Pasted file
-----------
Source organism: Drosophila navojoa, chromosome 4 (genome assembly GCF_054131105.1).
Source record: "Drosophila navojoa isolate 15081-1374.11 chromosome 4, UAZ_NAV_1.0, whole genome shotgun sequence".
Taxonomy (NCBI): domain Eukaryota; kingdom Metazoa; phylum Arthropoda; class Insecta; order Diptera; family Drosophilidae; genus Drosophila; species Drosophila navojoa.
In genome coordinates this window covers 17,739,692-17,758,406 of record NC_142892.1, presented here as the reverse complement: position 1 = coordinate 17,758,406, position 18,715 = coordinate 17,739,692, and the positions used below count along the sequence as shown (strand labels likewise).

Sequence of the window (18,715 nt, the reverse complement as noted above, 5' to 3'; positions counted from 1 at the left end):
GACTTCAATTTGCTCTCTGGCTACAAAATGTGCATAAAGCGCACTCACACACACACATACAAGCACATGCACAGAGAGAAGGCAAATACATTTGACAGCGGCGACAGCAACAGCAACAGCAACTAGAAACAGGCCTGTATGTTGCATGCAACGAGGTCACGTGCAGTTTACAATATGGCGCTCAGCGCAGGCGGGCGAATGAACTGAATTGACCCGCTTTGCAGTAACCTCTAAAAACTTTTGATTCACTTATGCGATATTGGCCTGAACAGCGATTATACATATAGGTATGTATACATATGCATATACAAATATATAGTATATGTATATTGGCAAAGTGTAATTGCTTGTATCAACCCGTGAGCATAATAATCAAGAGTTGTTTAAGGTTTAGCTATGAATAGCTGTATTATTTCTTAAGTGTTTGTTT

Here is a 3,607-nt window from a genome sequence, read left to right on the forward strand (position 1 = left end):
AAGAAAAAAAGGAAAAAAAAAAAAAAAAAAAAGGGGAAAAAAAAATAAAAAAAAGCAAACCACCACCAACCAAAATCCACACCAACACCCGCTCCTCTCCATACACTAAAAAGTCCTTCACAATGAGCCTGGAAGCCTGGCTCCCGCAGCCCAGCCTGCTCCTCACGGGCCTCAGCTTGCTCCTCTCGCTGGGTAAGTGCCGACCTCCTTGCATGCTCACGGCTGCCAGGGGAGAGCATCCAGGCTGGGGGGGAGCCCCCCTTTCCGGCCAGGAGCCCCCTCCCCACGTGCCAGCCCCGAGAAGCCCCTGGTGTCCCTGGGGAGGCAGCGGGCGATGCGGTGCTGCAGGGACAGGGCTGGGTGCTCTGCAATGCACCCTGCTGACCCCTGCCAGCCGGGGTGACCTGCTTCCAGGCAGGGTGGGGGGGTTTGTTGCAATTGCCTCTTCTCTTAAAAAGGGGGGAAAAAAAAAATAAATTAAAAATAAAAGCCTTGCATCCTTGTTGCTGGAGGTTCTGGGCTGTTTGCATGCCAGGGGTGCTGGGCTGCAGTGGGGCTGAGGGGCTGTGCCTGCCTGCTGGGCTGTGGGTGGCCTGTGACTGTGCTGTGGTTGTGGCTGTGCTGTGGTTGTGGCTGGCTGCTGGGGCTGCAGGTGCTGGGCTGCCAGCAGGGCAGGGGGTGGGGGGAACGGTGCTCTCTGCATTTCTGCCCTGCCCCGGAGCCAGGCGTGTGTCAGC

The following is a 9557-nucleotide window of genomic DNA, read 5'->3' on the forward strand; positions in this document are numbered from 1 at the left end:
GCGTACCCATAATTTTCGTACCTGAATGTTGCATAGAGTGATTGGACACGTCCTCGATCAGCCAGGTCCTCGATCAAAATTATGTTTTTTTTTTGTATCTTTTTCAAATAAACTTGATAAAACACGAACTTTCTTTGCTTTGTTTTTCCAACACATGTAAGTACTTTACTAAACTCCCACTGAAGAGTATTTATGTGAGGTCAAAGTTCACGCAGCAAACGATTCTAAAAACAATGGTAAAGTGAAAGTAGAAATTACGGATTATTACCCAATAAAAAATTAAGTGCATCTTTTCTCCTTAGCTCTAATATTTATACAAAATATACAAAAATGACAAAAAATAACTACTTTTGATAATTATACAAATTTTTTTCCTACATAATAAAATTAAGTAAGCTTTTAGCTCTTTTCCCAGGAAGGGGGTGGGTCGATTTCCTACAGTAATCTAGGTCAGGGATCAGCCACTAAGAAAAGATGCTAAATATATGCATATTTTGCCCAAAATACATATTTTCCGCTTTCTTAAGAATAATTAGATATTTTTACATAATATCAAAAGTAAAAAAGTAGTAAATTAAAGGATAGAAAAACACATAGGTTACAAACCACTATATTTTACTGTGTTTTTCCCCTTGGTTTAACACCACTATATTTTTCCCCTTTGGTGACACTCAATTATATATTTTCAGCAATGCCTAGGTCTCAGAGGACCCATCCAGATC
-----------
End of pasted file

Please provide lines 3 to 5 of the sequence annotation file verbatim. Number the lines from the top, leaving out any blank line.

Taxonomy (NCBI): domain Eukaryota; kingdom Metazoa; phylum Arthropoda; class Insecta; order Diptera; family Drosophilidae; genus Drosophila; species Drosophila navojoa.
In genome coordinates this window covers 17,739,692-17,758,406 of record NC_142892.1, presented here as the reverse complement: position 1 = coordinate 17,758,406, position 18,715 = coordinate 17,739,692, and the positions used below count along the sequence as shown (strand labels likewise).

Sequence of the window (18,715 nt, the reverse complement as noted above, 5' to 3'; positions counted from 1 at the left end):